The Science of Energy Systems and How They Relate to Performance Indicators and Dietary Modifications.
The energy in food does not transfer directly to cells for biologic work. “Macronutrient energy” releases and funnels through the energy-rich compound adenosine triphosphate (ATP).
The immediate energy system of the body is the ATP-PCr System. This is utilized for short duration, high intensity performances such as a 100m sprint, 25m swim or lifting a heavy weight.
The body stores only 80-100g of ATP. This provides enough intramuscular stored energy for several seconds of explosive, all-out exercise. Because the body only stores a small quantity of ATP, it must be re-synthesized continuously at its rate of use. This re-synthesis is achieved by way of cellular respiration.
There are two forms of cellular respiration: Anaerobic and Aerobic.
Anaerobic metabolism provides short term energy. This energy system is utilized during a 400m sprint, a 100m swim, or in multiple sprint sports like soccer or hockey. Anaerobic metabolism occurs in the cytoplasm of the cell, requires no oxygen, produces 2 ATP, and results in lactate as an end product.
So what are the implications for training.
Exercise intensity at the point of lactate build-up (blood lactate threshold) is a powerful predictor of aerobic exercise performance. The blood lactate threshold, the point at which lactate begins to accumulate in the blood, occurs at a higher percentage of an endurance athlete’s aerobic power as a result of training adaptation (compared to an untrained person or undertrained athlete). Cellular adaptations that increase the rate of lactate removal include increased capillary density and increased mitochondria size and number. Blood lactate levels are therefore an objective measure of training gains and subsequent performance capacity.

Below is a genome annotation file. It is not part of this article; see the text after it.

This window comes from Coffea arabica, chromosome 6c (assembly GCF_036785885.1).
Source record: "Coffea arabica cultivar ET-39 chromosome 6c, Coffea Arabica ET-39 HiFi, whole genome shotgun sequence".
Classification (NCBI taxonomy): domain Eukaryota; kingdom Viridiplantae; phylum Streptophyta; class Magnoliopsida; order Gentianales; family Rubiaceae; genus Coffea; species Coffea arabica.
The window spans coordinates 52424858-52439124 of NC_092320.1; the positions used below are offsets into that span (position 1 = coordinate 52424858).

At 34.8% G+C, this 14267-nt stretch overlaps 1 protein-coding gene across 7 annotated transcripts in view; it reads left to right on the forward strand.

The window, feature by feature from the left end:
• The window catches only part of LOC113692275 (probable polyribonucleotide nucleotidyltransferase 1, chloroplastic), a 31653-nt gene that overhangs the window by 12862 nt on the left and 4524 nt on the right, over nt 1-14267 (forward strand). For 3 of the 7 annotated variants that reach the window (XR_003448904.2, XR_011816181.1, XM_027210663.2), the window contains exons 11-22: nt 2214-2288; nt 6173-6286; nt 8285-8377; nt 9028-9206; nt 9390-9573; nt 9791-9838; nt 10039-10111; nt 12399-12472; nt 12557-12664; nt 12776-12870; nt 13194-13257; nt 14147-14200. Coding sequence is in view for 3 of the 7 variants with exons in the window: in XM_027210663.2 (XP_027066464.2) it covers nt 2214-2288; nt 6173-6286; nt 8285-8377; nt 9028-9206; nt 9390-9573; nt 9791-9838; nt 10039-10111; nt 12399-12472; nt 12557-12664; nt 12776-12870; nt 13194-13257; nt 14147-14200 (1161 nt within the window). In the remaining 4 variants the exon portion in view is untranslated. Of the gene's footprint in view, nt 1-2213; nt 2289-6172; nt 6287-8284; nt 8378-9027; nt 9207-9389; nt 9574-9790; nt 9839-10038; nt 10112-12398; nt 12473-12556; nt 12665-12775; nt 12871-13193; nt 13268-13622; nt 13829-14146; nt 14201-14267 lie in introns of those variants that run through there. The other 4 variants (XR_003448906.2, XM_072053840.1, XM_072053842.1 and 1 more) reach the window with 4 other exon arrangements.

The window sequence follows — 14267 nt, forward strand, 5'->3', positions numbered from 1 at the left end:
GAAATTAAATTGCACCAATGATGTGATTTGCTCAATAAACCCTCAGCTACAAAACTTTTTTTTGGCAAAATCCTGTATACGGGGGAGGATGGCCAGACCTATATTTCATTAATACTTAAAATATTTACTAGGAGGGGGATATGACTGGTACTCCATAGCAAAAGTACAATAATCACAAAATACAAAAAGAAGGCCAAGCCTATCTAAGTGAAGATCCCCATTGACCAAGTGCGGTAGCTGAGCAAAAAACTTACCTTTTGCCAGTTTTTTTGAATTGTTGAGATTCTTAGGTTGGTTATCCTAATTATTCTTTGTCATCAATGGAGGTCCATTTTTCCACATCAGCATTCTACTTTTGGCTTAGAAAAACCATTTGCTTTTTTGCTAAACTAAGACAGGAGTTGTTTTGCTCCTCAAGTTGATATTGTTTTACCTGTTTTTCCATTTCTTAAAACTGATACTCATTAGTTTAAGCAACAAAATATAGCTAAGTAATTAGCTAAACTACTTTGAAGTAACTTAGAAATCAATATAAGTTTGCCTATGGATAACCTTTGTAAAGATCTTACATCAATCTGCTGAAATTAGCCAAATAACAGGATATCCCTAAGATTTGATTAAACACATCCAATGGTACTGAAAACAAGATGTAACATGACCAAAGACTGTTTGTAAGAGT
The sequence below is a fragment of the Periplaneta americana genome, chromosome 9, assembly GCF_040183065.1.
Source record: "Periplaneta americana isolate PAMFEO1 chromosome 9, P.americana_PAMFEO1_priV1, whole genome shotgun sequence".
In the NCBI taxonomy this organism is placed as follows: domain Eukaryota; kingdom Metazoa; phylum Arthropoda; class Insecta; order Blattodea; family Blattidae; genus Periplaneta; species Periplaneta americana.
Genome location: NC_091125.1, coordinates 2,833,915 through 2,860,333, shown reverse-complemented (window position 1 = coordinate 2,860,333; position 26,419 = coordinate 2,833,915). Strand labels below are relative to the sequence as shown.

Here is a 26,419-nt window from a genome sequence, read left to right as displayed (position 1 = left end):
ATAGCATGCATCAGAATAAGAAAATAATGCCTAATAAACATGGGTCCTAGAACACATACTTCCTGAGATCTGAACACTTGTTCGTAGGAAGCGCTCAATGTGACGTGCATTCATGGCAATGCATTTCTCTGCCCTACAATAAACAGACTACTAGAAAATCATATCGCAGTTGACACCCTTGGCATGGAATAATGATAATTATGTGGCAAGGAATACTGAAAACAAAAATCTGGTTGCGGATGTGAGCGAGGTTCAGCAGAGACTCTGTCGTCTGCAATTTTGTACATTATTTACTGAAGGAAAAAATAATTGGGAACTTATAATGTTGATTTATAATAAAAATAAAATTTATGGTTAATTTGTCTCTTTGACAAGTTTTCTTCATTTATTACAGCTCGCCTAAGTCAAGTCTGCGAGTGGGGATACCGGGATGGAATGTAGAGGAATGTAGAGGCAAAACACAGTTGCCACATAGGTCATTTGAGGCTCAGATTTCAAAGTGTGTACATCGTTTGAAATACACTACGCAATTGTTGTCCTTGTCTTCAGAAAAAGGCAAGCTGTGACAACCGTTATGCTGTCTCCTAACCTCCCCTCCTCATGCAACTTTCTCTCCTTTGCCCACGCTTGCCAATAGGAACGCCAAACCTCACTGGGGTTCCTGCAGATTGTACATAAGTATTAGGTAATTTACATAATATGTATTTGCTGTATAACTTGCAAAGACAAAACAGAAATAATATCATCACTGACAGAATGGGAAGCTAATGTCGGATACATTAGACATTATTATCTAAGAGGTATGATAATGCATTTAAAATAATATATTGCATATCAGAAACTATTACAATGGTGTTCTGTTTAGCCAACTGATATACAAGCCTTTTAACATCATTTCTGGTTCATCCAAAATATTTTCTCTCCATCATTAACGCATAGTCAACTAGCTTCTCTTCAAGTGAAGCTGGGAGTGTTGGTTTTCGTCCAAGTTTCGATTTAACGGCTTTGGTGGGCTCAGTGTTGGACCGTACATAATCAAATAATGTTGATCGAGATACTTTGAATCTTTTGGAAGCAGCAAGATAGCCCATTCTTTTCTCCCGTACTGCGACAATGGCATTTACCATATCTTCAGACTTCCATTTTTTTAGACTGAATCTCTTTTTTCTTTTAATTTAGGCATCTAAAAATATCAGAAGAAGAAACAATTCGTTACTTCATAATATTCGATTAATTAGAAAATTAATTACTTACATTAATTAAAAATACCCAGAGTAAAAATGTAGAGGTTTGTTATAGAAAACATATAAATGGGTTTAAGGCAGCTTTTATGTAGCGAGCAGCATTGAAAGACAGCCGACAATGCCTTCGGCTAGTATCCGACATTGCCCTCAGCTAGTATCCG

Aerobic metabolism occurs within the mitochondria of the cell. This process requires oxygen and produces 30+ molecules of ATP. The end product of aerobic metabolism is carbon dioxide and water.
So how does this translate to exercise.
Liver and muscle glycogen (the storage form of glucose) provide 40-50% of the energy required for moderate exercise. As exercise continues, energy is produced by fat breakdown as glycogen stores become depleted. Free fatty acid uptake by active muscles increases with exercise duration. In the first 90 minutes, less than 40% of energy comes from fat catabolism (breakdown of stored fat). By the third hour, 50-60% of energy comes from fat catabolism. This is the basis for ketogenic diets in high endurance athletes. However, it is interesting to note that carbohydrate depletion decreases work capacity. After 2 hours, exercise capacity progressively decreases to 50% of the starting exercise intensity. Reduced power output directly results from the slow rate of aerobic energy release from fat oxidation.